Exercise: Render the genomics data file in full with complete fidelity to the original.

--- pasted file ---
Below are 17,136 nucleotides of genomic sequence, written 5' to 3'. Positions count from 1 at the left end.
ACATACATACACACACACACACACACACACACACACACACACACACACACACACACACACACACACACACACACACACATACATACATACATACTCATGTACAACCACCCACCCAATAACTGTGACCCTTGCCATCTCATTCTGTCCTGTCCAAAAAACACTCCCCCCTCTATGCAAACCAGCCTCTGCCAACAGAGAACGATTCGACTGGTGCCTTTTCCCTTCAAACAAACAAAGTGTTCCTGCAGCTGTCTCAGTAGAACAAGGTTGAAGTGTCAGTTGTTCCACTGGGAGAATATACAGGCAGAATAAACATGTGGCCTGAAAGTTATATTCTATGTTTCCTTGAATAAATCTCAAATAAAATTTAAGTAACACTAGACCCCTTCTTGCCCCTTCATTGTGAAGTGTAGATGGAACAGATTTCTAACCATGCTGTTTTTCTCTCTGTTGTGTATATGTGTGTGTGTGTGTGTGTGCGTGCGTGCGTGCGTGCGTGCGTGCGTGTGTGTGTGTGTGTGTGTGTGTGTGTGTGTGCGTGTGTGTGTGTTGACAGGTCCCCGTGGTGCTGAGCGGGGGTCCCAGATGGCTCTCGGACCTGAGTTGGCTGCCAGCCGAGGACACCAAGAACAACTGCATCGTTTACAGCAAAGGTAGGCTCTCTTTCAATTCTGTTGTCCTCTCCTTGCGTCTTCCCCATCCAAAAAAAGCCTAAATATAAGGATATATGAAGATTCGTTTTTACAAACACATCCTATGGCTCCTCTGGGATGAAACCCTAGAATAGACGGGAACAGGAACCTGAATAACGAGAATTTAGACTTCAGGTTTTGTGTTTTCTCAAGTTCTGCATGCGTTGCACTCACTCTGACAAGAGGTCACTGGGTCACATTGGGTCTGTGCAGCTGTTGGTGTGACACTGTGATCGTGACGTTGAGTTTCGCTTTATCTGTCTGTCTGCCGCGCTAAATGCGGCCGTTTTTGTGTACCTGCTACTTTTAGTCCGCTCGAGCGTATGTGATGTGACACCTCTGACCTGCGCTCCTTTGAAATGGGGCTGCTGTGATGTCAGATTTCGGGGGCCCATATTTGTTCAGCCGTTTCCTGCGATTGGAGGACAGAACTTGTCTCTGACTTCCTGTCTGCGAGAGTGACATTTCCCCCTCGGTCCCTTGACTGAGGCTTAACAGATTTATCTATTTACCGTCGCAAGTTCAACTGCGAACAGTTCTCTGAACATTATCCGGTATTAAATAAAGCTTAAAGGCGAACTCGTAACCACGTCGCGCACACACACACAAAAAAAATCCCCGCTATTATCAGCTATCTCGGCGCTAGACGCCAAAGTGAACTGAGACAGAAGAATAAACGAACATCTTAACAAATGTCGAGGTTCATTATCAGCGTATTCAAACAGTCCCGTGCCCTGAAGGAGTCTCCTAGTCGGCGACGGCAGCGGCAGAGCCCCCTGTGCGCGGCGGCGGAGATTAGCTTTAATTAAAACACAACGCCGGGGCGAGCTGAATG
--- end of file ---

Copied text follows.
Below are 17,136 nucleotides of genomic sequence, written 5' to 3'. Positions count from 1 at the left end.
ACATACATACACACACACACACACACACACACACACACACACACACACACACACACACACACACACACACACACACACATACATACATACATACTCATGTACAACCACCCACCCAATAACTGTGACCCTTGCCATCTCATTCTGTCCTGTCCAAAAAACACTCCCCCCTCTATGCAAACCAGCCTCTGCCAACAGAGAACGATTCGACTGGTGCCTTTTCCCTTCAAACAAACAAAGTGTTCCTGCAGCTGTCTCAGTAGAACAAGGTTGAAGTGTCAGTTGTTCCACTGGGAGAATATACAGGCAGAATAAACATGTGGCCTGAAAGTTATATTCTATGTTTCCTTGAATAAATCTCAAATAAAATTTAAGTAACACTAGACCCCTTCTTGCCCCTTCATTGTGAAGTGTAGATGGAACAGATTTCTAACCATGCTGTTTTTCTCTCTGTTGTGTATATGTGTGTGTGTGTGTGTGTGCGTGCGTGCGTGCGTGCGTGCGTGCGTGTGTGTGTGTGTGTGTGTGTGTGTGTGTGTGCGTGTGTGTGTGTTGACAGGTCCCCGTGGTGCTGAGCGGGGGTCCCAGATGGCTCTCGGACCTGAGTTGGCTGCCAGCCGAGGACACCAAGAACAACTGCATCGTTTACAGCAAAGGTAGGCTCTCTTTCAATTCTGTTGTCCTCTCCTTGCGTCTTCCCCATCCAAAAAAAGCCTAAATATAAGGATATATGAAGATTCGTTTTTACAAACACATCCTATGGCTCCTCTGGGATGAAACCCTAGAATAGACGGGAACAGGAACCTGAATAACGAGAATTTAGACTTCAGGTTTTGTGTTTTCTCAAGTTCTGCATGCGTTGCACTCACTCTGACAAGAGGTCACTGGGTCACATTGGGTCTGTGCAGCTGTTGGTGTGACACTGTGATCGTGACGTTGAGTTTCGCTTTATCTGTCTGTCTGCCGCGCTAAATGCGGCCGTTTTTGTGTACCTGCTACTTTTAGTCCGCTCGAGCGTATGTGATGTGACACCTCTGACCTGCGCTCCTTTGAAATGGGGCTGCTGTGATGTCAGATTTCGGGGGCCCATATTTGTTCAGCCGTTTCCTGCGATTGGAGGACAGAACTTGTCTCTGACTTCCTGTCTGCGAGAGTGACATTTCCCCCTCGGTCCCTTGACTGAGGCTTAACAGATTTATCTATTTACCGTCGCAAGTTCAACTGCGAACAGTTCTCTGAACATTATCCGGTATTAAATAAAGCTTAAAGGCGAACTCGTAACCACGTCGCGCACACACACACAAAAAAAATCCCCGCTATTATCAGCTATCTCGGCGCTAGACGCCAAAGTGAACTGAGACAGAAGAATAAACGAACATCTTAACAAATGTCGAGGTTCATTATCAGCGTATTCAAACAGTCCCGTGCCCTGAAGGAGTCTCCTAGTCGGCGACGGCAGCGGCAGAGCCCCCTGTGCGCGGCGGCGGAGATTAGCTTTAATTAAAACACAACGCCGGGGCGAGCTGAATG